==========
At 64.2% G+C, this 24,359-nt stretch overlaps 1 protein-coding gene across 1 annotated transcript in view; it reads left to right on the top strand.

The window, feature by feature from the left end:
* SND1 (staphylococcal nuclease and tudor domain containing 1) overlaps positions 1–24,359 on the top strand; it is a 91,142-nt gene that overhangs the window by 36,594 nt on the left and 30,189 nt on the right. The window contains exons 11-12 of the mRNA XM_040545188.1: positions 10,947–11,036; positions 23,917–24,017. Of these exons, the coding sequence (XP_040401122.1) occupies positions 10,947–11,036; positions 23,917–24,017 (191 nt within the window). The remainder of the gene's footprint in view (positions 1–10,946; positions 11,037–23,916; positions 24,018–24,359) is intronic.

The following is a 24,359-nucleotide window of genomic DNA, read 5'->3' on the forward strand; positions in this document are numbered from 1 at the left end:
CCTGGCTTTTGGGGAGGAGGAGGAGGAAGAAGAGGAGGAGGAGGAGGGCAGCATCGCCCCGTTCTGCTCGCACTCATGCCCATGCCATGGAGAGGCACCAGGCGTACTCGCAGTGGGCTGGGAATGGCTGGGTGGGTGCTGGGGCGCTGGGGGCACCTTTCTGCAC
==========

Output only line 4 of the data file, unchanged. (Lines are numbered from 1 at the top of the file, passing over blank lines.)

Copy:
The following is a 24,359-nucleotide window of genomic DNA, read 5'->3' on the forward strand; positions in this document are numbered from 1 at the left end: